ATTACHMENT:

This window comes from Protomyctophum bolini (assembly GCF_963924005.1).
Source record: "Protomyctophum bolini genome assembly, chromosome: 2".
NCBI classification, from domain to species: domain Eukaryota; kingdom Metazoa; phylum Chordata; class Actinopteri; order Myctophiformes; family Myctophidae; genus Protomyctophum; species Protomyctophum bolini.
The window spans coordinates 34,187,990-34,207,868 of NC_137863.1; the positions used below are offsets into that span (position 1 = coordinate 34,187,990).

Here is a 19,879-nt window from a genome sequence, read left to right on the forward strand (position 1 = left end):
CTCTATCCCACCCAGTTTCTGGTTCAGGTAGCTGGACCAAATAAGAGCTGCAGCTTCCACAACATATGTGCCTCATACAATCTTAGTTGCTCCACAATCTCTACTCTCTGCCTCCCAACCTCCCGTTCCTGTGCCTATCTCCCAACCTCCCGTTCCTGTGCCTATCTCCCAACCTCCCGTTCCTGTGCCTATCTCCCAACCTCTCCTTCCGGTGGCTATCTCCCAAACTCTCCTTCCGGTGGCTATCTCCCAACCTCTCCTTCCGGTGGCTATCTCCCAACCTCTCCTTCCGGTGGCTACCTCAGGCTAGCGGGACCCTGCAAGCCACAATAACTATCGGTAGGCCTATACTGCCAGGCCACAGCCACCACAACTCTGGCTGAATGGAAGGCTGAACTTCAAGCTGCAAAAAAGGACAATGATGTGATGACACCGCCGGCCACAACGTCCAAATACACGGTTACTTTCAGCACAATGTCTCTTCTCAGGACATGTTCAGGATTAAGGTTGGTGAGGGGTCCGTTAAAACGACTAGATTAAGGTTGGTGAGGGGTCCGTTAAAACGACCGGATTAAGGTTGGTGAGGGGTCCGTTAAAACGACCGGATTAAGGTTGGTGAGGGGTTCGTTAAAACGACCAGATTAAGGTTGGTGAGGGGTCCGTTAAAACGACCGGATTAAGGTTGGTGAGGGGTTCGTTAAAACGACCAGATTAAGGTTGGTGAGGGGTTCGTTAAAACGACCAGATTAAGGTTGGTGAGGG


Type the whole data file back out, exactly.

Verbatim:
This window comes from Protomyctophum bolini (assembly GCF_963924005.1).
Source record: "Protomyctophum bolini genome assembly, chromosome: 2".
NCBI classification, from domain to species: domain Eukaryota; kingdom Metazoa; phylum Chordata; class Actinopteri; order Myctophiformes; family Myctophidae; genus Protomyctophum; species Protomyctophum bolini.
The window spans coordinates 34,187,990-34,207,868 of NC_137863.1; the positions used below are offsets into that span (position 1 = coordinate 34,187,990).

Here is a 19,879-nt window from a genome sequence, read left to right on the forward strand (position 1 = left end):
CTCTATCCCACCCAGTTTCTGGTTCAGGTAGCTGGACCAAATAAGAGCTGCAGCTTCCACAACATATGTGCCTCATACAATCTTAGTTGCTCCACAATCTCTACTCTCTGCCTCCCAACCTCCCGTTCCTGTGCCTATCTCCCAACCTCCCGTTCCTGTGCCTATCTCCCAACCTCCCGTTCCTGTGCCTATCTCCCAACCTCTCCTTCCGGTGGCTATCTCCCAAACTCTCCTTCCGGTGGCTATCTCCCAACCTCTCCTTCCGGTGGCTATCTCCCAACCTCTCCTTCCGGTGGCTACCTCAGGCTAGCGGGACCCTGCAAGCCACAATAACTATCGGTAGGCCTATACTGCCAGGCCACAGCCACCACAACTCTGGCTGAATGGAAGGCTGAACTTCAAGCTGCAAAAAAGGACAATGATGTGATGACACCGCCGGCCACAACGTCCAAATACACGGTTACTTTCAGCACAATGTCTCTTCTCAGGACATGTTCAGGATTAAGGTTGGTGAGGGGTCCGTTAAAACGACTAGATTAAGGTTGGTGAGGGGTCCGTTAAAACGACCGGATTAAGGTTGGTGAGGGGTCCGTTAAAACGACCGGATTAAGGTTGGTGAGGGGTTCGTTAAAACGACCAGATTAAGGTTGGTGAGGGGTCCGTTAAAACGACCGGATTAAGGTTGGTGAGGGGTTCGTTAAAACGACCAGATTAAGGTTGGTGAGGGGTTCGTTAAAACGACCAGATTAAGGTTGGTGAGGG